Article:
Available Now! (click cover)

America's Counter-Revolution
The Constitution Revisited

From the back cover:

This book challenges the assumption that the Constitution was a landmark in the struggle for liberty. Instead, Sheldon Richman argues, it was the product of a counter-revolution, a setback for the radicalism represented by America’s break with the British empire. Drawing on careful, credible historical scholarship and contemporary political analysis, Richman suggests that this counter-revolution was the work of conservatives who sought a nation of “power, consequence, and grandeur.” America’s Counter-Revolution makes a persuasive case that the Constitution was a victory not for liberty but for the agendas and interests of a militaristic, aristocratic, privilege-seeking ruling class.

Wednesday, August 23, 2006

Conservatives and the Courts

It is always amusing to watch conservatives react to court decisions they don’t like. They were firmly in character last week when Federal District Judge Anna Diggs Taylor ruled that the Bush administration broke the law and violated the Constitution when it began wiretapping, without warrants, international phone calls between Americans and “suspected terrorists.”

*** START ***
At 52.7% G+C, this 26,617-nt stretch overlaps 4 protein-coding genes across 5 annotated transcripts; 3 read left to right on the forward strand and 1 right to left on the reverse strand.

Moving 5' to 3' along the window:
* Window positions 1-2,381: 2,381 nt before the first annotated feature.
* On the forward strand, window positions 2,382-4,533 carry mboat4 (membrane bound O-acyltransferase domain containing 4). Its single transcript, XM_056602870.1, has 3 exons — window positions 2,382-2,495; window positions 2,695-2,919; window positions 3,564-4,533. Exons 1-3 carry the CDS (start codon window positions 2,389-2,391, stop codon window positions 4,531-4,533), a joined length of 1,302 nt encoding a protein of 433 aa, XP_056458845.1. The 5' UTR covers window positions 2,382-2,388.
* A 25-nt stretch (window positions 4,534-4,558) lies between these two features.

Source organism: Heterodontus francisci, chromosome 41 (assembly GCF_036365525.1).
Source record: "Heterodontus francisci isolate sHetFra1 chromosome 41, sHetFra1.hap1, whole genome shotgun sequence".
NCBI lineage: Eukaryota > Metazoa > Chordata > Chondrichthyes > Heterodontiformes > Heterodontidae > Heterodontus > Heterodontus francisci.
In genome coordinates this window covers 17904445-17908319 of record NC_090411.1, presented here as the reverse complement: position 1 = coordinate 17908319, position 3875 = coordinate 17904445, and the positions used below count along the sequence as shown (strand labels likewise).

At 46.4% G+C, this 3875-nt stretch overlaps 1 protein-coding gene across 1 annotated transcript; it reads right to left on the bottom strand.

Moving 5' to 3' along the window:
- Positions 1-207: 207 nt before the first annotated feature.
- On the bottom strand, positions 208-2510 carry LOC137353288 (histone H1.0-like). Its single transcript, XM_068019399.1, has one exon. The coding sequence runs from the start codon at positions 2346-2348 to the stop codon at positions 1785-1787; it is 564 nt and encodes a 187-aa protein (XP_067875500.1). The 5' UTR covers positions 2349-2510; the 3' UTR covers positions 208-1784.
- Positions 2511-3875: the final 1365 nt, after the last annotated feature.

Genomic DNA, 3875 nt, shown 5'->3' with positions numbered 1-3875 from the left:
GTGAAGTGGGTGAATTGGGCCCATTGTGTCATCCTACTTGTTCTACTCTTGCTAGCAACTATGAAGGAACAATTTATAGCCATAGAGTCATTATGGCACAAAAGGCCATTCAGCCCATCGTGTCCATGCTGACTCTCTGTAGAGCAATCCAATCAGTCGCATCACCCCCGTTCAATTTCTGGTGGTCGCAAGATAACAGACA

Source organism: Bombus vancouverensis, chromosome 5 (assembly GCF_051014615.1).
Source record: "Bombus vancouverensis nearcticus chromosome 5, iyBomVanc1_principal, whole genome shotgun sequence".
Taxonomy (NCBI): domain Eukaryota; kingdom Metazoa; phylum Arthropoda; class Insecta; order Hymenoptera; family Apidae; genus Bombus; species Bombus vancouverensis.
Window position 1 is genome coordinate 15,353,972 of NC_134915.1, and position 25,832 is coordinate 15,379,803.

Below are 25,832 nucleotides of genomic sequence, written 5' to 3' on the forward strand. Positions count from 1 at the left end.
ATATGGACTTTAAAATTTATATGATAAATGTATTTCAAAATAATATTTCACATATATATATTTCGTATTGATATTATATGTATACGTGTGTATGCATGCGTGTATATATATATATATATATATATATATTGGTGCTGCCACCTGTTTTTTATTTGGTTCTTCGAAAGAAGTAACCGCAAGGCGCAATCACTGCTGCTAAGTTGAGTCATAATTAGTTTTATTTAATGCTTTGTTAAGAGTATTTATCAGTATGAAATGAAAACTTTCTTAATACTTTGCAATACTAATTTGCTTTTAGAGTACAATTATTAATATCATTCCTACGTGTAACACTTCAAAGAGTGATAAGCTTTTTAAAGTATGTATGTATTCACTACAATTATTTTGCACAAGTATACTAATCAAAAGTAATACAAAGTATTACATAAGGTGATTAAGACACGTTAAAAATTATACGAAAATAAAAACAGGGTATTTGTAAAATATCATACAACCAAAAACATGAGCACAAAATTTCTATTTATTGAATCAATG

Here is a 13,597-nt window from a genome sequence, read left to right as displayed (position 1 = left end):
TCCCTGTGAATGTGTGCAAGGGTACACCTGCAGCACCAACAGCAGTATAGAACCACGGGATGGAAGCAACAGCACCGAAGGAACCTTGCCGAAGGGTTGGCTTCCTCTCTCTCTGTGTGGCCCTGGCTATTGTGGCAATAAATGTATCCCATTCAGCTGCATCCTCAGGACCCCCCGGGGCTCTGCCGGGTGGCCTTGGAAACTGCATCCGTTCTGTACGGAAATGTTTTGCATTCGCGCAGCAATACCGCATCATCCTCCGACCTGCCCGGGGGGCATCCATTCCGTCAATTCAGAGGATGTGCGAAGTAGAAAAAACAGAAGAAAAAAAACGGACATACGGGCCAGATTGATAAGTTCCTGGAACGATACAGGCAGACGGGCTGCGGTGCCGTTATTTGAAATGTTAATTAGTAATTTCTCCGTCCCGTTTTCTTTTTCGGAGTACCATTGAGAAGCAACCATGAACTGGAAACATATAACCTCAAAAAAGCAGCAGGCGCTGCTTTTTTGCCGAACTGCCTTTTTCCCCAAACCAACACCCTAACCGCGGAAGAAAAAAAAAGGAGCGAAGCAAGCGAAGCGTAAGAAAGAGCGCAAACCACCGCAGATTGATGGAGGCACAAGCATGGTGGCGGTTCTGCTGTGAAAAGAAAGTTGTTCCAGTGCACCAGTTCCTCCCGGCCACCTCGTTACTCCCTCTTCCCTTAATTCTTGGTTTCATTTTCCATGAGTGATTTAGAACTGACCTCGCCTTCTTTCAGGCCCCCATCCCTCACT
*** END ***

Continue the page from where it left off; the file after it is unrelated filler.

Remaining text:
She’s a Carter appointee, they said. She’s a liberal. What did you expect?

It doesn’t take much to see that this is not a refutation of Judge Taylor’s ruling. It is misdirection.
Read the rest of this week's op-ed at The Future of Freedom Foundation's website.


Egoigwe said...

Language of the intellectually disabled. Empty craniums always rattle along making the most noise. As said elsewhere already: Judge Anna Diggs Taylor is about the rule of law, civil liberties and true constitutionalism. She's the very profile of courage, intellect and judicial competence. A glowing portrait in dignity, wisdom and grace.

James Leroy Wilson said...

"The historian Merrill Jensen noted that Alexander Hamilton, a staunch nationalist, and Thomas Jefferson, a staunch decentralist, looked at the same Constitution and saw two contradictory things. Each saw a plan of government consistent with his own predilections."

Maybe so. But I thought Madison's vision for the nation was similar to Hamilton's in 1787, and that he became a "Jeffersonian" because of his interpretation of the Constitution. That is, I thought Madison went against his own predilictions. So viewing the Constittuion objectively can be done.

Sheldon Richman said...

How do we know his interpretation of the Constitution didn't change after the change in his predilections? Isn't the standard account that Jefferson changed Madison's mind on some things? Even if there is reason to be skeptical about that, if it happened, then predilections led interpretation, not the other way around.

Given the intentional vagueness of the Constitution's wording, what does it mean to view the document objectively?